Why the sentence handed down to Michigan school shooter Ethan Crumbley matters

Carlos Osorio/Pool/AP

Judge Kwamé Rowe presides over the sentencing hearing for Ethan Crumbley on Friday, Dec. 8, 2023, in Pontiac, Michigan.



CNN

More than two years after Michigan’s deadliest school shooting, a judge handed down a historic sentence — and the harshest possible sentence — for the teenage shooter.

Oakland County District Court Judge Kwame Rowe on Friday sentenced 17-year-old Ethan Crumbley to life in prison without parole for the November 2021 shooting that killed four students at Oxford High School. Six other students and a teacher were also injured in the attack.

It’s a punishment that has become both rare and a point of contention because of concerns about sentencing juveniles to die in a cell before reaching full maturity.

Crumbley, who was 15 at the time of the shooting, became the first juvenile to receive an original sentence of life without parole in more than a decade as the US Supreme Court in 2012 banned mandatory life sentences for juveniles and ruled that courts must consider each defendant’s circumstances and maturity before imposing such sentences.

Before handing down his sentence, Rowe told the victims’ families who appeared in court that he knew that “whatever sentence the court imposes will not bring your loved ones back or heal the mental suffering or the lifelong physical scars that some of you have, but I hope the sentence allows you to close a chapter of your life.

The judge rejected last-minute pleas from Crumbley’s lawyer, who said the teenager’s life could be saved. Rowe noted that “the defendant, in his own words,” told the court, “It’s nobody’s fault but his own.”

Rowe, who was appointed to Oakland County’s 6th Circuit Court in 2021 by Michigan Gov. Gretchen Whitmer, made history by becoming the second black person to serve on the Sixth Circuit Court bench, according to the district’s website.

In September, Roe made headlines after ruling that Crumbley was eligible for life in prison without the possibility of parole.

Rowe considered the teenager’s behavior both before the mass shooting and during his time in custody, he said.

“It is clear to this court that the defendant had an obsession with violence prior to the shooting,” Rowe said, citing Crumbley’s disturbing writings and documented instances of animal abuse prior to the attack. Rowe said Crumbley’s rehabilitation in prison was unlikely because of his “obsession” with violence.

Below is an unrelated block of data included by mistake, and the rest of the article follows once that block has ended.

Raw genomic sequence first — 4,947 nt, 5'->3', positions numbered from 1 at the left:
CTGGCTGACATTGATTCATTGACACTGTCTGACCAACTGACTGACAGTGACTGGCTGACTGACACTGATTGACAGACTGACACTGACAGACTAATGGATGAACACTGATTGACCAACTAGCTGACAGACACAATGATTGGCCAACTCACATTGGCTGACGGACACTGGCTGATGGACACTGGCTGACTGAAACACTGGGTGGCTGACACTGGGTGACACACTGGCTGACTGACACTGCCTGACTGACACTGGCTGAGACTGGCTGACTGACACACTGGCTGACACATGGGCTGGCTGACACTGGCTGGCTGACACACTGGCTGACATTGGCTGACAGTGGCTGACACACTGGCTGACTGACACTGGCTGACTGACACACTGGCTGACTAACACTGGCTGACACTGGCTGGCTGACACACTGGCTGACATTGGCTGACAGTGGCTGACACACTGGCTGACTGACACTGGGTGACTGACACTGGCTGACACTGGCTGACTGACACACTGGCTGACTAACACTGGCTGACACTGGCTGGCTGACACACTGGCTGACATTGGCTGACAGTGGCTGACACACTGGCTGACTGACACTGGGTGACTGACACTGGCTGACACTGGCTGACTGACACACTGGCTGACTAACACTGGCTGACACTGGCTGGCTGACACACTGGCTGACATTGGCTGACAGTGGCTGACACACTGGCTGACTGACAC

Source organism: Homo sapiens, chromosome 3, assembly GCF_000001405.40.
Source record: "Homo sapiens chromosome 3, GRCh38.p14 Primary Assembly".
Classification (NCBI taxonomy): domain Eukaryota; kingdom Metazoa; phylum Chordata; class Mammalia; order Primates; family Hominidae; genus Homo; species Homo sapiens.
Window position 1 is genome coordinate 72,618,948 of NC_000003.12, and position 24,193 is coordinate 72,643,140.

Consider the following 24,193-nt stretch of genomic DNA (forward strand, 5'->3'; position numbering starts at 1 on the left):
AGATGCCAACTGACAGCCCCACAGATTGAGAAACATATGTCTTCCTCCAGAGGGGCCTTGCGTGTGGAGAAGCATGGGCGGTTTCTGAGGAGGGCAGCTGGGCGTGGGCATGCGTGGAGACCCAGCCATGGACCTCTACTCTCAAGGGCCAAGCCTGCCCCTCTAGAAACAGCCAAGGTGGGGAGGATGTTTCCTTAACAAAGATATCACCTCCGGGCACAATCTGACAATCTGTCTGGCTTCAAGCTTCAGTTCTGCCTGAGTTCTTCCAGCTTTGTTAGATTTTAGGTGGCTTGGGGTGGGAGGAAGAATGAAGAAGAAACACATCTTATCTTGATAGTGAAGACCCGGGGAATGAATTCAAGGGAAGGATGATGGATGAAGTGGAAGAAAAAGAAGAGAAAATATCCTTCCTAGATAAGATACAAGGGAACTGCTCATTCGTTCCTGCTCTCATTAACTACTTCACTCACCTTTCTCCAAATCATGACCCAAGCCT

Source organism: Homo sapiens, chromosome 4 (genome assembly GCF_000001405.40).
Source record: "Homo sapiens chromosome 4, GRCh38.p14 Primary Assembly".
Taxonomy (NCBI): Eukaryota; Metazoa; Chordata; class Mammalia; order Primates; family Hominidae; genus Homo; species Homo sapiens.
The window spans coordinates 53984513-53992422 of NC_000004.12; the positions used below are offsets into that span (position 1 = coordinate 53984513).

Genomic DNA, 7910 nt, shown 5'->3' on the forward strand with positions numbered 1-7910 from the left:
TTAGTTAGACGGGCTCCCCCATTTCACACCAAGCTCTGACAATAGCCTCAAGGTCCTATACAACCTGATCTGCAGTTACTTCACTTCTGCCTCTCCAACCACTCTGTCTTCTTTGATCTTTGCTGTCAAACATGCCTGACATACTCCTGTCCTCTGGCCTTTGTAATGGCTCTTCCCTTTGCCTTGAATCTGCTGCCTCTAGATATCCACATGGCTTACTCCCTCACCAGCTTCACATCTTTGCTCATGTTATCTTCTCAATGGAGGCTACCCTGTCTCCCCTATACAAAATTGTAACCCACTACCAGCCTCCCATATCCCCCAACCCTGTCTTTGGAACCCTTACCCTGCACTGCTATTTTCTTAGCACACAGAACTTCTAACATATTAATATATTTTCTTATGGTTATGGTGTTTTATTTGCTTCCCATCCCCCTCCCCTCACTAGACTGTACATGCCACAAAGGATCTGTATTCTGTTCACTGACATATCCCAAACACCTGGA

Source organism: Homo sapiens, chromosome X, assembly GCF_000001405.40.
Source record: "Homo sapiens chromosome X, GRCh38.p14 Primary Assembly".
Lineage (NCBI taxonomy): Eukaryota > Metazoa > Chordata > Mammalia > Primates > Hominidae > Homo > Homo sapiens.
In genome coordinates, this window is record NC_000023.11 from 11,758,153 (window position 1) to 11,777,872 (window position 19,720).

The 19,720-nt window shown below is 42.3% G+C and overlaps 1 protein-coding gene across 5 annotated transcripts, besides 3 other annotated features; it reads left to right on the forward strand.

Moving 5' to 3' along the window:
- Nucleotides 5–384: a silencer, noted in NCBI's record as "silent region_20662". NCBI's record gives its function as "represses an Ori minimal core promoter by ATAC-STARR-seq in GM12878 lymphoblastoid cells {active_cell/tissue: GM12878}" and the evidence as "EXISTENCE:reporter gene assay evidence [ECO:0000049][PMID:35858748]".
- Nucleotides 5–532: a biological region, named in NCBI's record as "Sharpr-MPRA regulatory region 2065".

In a 2012 decision, the U.S. Supreme Court found it unconstitutional to sentence juveniles to mandatory life in prison without the possibility of parole. The Supreme Court heard arguments urging them not to “give up” on child criminals who are still working, emotionally and developing, as one lawyer called it.

Carlos Osorio/AP

Ethan Crumbley is escorted by a sheriff’s deputy after he was arraigned Friday, Dec. 8, 2023, in Pontiac, Michigan.

Justice Elena Kagan said the court believed it would be wrong for states to ignore the chance that these now-elderly inmates might one day be rehabilitated.

“The mandatory sentencing schemes before us violate this principle of proportionality and thus violate the Eighth Amendment’s ban on cruel and unusual punishment,” Kagan said.

In a dissenting opinion, Justice Samuel Alito said: “When the majority of this court rejects this democratic decision (by state legislatures), what the majority is saying is that members of the public must be exposed to the risk of these convicted murderers if they are released from arrest, will kill again.

Because of the ruling, pre-sentence hearings are now being held to determine whether a possible life sentence is appropriate.

Earlier this year, Michigan lawmakers introduced bipartisan legislation to ban juveniles from being sentenced to life in prison without the possibility of parole. At least 26 other states have passed laws banning these convictions.

“The Supreme Court has made it clear that life parole sentences for young people should be rare,” they say said Sen. Sylvia Santana. “The Michigan Supreme Court placed the burden on the prosecutor to prove by clear and convincing evidence that a young person is one of the rare people who should receive a life sentence without parole.”

Under the proposed legislation, juvenile offenders would receive a minimum sentence of no less than 10 years and a maximum sentence of no more than 60 years, with possible parole review after 10 years, according to a news release from Michigan Senate Democrats.

CNN’s Ray Sanchez, Nikki Brown, Aditi Sanga, Lauren del Valle, Holly Yang and Bill Mears contributed to this report

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